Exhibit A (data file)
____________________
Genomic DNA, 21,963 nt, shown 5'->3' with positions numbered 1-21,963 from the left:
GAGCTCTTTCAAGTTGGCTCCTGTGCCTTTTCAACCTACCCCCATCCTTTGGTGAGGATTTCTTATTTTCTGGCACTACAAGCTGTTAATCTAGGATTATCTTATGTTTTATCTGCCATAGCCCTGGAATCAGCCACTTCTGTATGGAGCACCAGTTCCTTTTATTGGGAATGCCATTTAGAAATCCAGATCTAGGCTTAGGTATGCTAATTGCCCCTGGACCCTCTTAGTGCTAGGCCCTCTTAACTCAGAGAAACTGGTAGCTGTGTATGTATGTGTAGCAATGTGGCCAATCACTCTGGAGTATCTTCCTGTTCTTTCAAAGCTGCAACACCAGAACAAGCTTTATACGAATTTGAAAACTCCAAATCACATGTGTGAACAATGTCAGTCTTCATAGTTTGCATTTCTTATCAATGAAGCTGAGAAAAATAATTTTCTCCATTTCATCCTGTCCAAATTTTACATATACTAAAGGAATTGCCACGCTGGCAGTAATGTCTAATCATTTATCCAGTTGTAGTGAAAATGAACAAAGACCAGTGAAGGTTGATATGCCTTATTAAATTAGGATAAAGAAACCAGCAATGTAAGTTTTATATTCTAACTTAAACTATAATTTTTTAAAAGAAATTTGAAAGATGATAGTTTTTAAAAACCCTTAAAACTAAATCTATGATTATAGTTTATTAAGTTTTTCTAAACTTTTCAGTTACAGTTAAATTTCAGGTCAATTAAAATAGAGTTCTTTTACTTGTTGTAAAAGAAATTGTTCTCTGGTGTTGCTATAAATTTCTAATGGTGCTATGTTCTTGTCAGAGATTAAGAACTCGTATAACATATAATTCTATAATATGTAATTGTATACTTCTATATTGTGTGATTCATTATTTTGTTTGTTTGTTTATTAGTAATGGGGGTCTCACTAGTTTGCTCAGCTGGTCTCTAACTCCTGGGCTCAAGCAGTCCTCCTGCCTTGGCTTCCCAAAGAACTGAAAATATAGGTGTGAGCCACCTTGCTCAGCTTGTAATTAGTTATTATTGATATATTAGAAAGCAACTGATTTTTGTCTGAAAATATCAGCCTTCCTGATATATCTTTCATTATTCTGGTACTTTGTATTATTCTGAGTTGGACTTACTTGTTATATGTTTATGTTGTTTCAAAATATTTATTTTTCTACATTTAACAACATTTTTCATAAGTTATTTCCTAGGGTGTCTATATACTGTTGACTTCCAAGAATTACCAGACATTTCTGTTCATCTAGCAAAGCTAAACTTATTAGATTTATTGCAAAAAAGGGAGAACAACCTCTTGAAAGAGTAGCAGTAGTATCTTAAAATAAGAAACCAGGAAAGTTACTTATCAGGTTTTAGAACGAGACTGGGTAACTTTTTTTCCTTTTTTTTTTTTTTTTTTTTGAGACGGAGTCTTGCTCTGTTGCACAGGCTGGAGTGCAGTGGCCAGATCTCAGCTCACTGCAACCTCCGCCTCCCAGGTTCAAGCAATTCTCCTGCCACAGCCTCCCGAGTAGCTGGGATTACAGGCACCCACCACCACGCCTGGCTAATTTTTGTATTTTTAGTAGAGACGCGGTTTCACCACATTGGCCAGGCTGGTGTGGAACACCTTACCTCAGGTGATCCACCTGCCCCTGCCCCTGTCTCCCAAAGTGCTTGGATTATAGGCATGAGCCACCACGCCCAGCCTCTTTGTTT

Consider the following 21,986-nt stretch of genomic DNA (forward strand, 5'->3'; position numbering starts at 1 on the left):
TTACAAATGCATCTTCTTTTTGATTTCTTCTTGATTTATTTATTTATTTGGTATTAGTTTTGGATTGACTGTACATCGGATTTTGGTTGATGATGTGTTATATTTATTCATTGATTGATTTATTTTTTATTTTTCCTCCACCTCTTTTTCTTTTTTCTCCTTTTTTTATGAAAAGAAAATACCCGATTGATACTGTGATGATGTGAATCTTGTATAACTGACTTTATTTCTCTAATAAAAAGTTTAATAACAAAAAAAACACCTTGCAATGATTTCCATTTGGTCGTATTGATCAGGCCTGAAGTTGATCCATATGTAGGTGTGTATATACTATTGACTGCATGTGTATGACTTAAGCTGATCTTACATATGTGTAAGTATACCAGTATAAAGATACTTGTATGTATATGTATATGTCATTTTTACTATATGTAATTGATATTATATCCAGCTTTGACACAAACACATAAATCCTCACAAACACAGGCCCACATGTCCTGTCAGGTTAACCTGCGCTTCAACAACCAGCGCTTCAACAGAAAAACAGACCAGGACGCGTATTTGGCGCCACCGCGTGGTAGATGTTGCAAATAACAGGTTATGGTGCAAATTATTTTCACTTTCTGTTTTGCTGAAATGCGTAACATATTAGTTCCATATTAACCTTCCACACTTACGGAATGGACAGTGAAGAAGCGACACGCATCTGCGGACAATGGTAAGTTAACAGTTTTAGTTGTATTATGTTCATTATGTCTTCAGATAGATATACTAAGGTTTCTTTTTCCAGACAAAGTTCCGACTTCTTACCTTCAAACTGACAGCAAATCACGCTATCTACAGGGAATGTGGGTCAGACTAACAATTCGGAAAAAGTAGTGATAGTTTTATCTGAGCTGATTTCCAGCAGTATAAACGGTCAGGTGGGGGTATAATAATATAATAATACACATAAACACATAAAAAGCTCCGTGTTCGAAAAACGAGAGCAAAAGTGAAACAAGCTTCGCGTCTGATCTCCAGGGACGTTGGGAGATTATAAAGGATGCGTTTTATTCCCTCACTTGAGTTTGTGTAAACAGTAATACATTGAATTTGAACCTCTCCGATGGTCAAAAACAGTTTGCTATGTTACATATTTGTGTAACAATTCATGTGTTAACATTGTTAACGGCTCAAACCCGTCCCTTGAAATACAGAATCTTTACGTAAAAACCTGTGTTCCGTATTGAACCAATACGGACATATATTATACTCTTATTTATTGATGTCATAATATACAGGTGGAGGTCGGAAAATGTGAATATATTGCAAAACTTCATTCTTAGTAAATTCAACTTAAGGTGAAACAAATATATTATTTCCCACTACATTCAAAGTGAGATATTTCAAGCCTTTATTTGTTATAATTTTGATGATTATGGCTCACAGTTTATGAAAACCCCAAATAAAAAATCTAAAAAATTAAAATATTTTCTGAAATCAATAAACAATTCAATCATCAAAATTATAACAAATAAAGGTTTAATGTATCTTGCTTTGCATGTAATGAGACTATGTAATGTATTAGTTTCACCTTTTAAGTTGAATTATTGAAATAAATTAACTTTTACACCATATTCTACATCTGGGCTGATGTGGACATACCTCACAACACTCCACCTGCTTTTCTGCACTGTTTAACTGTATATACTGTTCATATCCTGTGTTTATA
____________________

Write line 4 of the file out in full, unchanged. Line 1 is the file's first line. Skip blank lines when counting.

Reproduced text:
TTACAAATGCATCTTCTTTTTGATTTCTTCTTGATTTATTTATTTATTTGGTATTAGTTTTGGATTGACTGTACATCGGATTTTGGTTGATGATGTGTTATATTTATTCATTGATTGATTTATTTTTTATTTTTCCTCCACCTCTTTTTCTTTTTTCTCCTTTTTTTATGAAAAGAAAATACCCGATTGATACTGTGATGATGTGAATCTTGTATAACTGACTTTATTTCTCTAATAAAAAGTTTAATAACAAAAAAAACACCTTGCAATGATTTCCATTTGGTCGTATTGATCAGGCCTGAAGTTGATCCATATGTAGGTGTGTATATACTATTGACTGCATGTGTATGACTTAAGCTGATCTTACATATGTGTAAGTATACCAGTATAAAGATACTTGTATGTATATGTATATGTCATTTTTACTATATGTAATTGATATTATATCCAGCTTTGACACAAACACATAAATCCTCACAAACACAGGCCCACATGTCCTGTCAGGTTAACCTGCGCTTCAACAACCAGCGCTTCAACAGAAAAACAGACCAGGACGCGTATTTGGCGCCACCGCGTGGTAGATGTTGCAAATAACAGGTTATGGTGCAAATTATTTTCACTTTCTGTTTTGCTGAAATGCGTAACATATTAGTTCCATATTAACCTTCCACACTTACGGAATGGACAGTGAAGAAGCGACACGCATCTGCGGACAATGGTAAGTTAACAGTTTTAGTTGTATTATGTTCATTATGTCTTCAGATAGATATACTAAGGTTTCTTTTTCCAGACAAAGTTCCGACTTCTTACCTTCAAACTGACAGCAAATCACGCTATCTACAGGGAATGTGGGTCAGACTAACAATTCGGAAAAAGTAGTGATAGTTTTATCTGAGCTGATTTCCAGCAGTATAAACGGTCAGGTGGGGGTATAATAATATAATAATACACATAAACACATAAAAAGCTCCGTGTTCGAAAAACGAGAGCAAAAGTGAAACAAGCTTCGCGTCTGATCTCCAGGGACGTTGGGAGATTATAAAGGATGCGTTTTATTCCCTCACTTGAGTTTGTGTAAACAGTAATACATTGAATTTGAACCTCTCCGATGGTCAAAAACAGTTTGCTATGTTACATATTTGTGTAACAATTCATGTGTTAACATTGTTAACGGCTCAAACCCGTCCCTTGAAATACAGAATCTTTACGTAAAAACCTGTGTTCCGTATTGAACCAATACGGACATATATTATACTCTTATTTATTGATGTCATAATATACAGGTGGAGGTCGGAAAATGTGAATATATTGCAAAACTTCATTCTTAGTAAATTCAACTTAAGGTGAAACAAATATATTATTTCCCACTACATTCAAAGTGAGATATTTCAAGCCTTTATTTGTTATAATTTTGATGATTATGGCTCACAGTTTATGAAAACCCCAAATAAAAAATCTAAAAAATTAAAATATTTTCTGAAATCAATAAACAATTCAATCATCAAAATTATAACAAATAAAGGTTTAATGTATCTTGCTTTGCATGTAATGAGACTATGTAATGTATTAGTTTCACCTTTTAAGTTGAATTATTGAAATAAATTAACTTTTACACCATATTCTACATCTGGGCTGATGTGGACATACCTCACAACACTCCACCTGCTTTTCTGCACTGTTTAACTGTATATACTGTTCATATCCTGTGTTTATA